DALLAS (AP) — A panel of three Texas appeals court judges appeared skeptical Tuesday of arguments to overturn the conviction of a former Dallas police officer who was sentenced to prison for fatally shooting her neighbor in his home.
An attorney for Amber Guyger clashed with a Dallas County prosecutor over whether the evidence was sufficient to prove that her 2018 shooting of Botham Jean was murder.
The hearing examined a Dallas County jury’s 2019 decision to sentence Guyger to 10 years in prison for murder. It follows the recent conviction of a former Minneapolis police officer who was found guilty of murdering George Floyd, again focusing national attention on police killings and racial injustice.
Texas Department of Corrections An attorney for former Dallas police officer Amber Guyger is appealing her murder conviction, claiming there isn’t sufficient evidence to prove her guilt.
Guyger, 32, did not appear in court Tuesday and the panel seemed to doubt the arguments presented by her lawyer. The judges will hand down a decision at an unspecified later date.
More than two years before Floyd’s death set off protests across the country, Guyger’s killing of Jean drew national attention because of the strange circumstances and because it was one in a string of shootings of Black men by white police officers.
The basic facts of the case are not in dispute. Guyger, returning home from a long shift, mistook Jean’s apartment for her own, which was on the floor directly below his. Finding the door ajar, she entered and shot him, later testifying that she thought he was a burglar.
Jean, a 26-year-old accountant, had been eating a bowl of ice cream before Guyger shot him. She was later fired from the Dallas Police Department.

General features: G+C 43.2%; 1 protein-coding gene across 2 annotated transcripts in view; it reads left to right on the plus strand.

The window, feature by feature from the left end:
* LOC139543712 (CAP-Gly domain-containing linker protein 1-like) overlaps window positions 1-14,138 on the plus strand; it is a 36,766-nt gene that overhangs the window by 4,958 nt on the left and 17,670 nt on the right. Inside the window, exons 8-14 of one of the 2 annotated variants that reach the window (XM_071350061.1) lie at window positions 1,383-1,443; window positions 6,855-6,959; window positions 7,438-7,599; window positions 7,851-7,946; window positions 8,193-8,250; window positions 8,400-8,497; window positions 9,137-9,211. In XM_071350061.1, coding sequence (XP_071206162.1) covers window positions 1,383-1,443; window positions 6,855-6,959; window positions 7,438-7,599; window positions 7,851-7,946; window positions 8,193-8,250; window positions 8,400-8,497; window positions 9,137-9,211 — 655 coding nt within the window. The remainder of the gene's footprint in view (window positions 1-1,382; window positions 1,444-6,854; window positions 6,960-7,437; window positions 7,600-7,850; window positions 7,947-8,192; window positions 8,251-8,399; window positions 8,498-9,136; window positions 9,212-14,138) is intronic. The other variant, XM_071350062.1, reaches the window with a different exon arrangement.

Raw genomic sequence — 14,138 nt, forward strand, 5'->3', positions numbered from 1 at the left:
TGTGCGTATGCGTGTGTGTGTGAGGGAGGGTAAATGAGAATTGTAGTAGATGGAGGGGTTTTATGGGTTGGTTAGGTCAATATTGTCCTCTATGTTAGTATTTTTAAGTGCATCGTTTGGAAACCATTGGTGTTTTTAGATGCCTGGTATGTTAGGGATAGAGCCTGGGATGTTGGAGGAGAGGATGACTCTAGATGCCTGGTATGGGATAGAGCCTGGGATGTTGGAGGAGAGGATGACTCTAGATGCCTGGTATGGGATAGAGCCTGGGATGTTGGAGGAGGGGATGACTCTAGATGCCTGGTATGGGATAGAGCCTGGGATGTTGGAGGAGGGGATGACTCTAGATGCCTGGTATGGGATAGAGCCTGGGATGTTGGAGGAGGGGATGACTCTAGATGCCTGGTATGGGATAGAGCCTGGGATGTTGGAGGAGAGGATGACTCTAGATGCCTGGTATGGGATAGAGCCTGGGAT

Guyger’s appeal hangs on the contention that her mistaking Jean’s apartment for her own was reasonable and, therefore, so too was the shooting. Her lawyer has asked the appeals court to acquit her of murder or to substitute in a conviction for criminally negligent homicide, which carries a lesser sentence.
Attorney Michael Mowla insisted Tuesday that Guyger did not have “evil intent.”
A Dallas County prosecutor countered that her error was not reasonable and that she acknowledged intending to kill Jean.
“Murder is a result-oriented offense,” prosecutors wrote in a filing.
The judges appeared dubious of Mowla’s arguments, peppering him with questions and suggesting he was erroneously blending self-defense and mistake-of-fact claims.
At one point, Chief Justice Robert Burns told Mowla that a precedent he raised in Guyger’s defense actually supported her conviction. Another judge praised the style of prosecutors’ written argument, calling it “pleasing on the eyes.”
Jean’s mother, Allison Jean, told the Dallas Morning News that the appeal has delayed her family’s healing.
”I know everyone has a right of appeal, and I believe she’s utilizing that right,” Jean said. “But on the other hand, there is one person who cannot utilize any more rights because she took him away.
“So having gotten 10 years, only 10, for killing someone who was in the prime of his life and doing no wrong in the comfort of his home, I believe that she ought to accept, take accountability for it and move on,” she said.
Guyger could have been sentenced to up to life in prison or as little as two years. Prosecutors had requested a 28-year sentence — Botham Jean would have been 28 if he were still alive during the trial.
Under her current sentence, Guyger will become eligible for parole in 2024, according to state prison records.
Following the trial, two members of the jury said the diverse panel tried to consider what the victim would have wanted when they settled on a 10-year prison sentence.
Jean — who went by “Bo” — sang in a church choir in Dallas and grew up in a devout family on the island nation of St. Lucia. After sentencing, Brandt Jean embraced Guyger in court and told her his older brother would have wanted her to turn her life over to Christ. He said if she asked God for forgiveness, she would get it.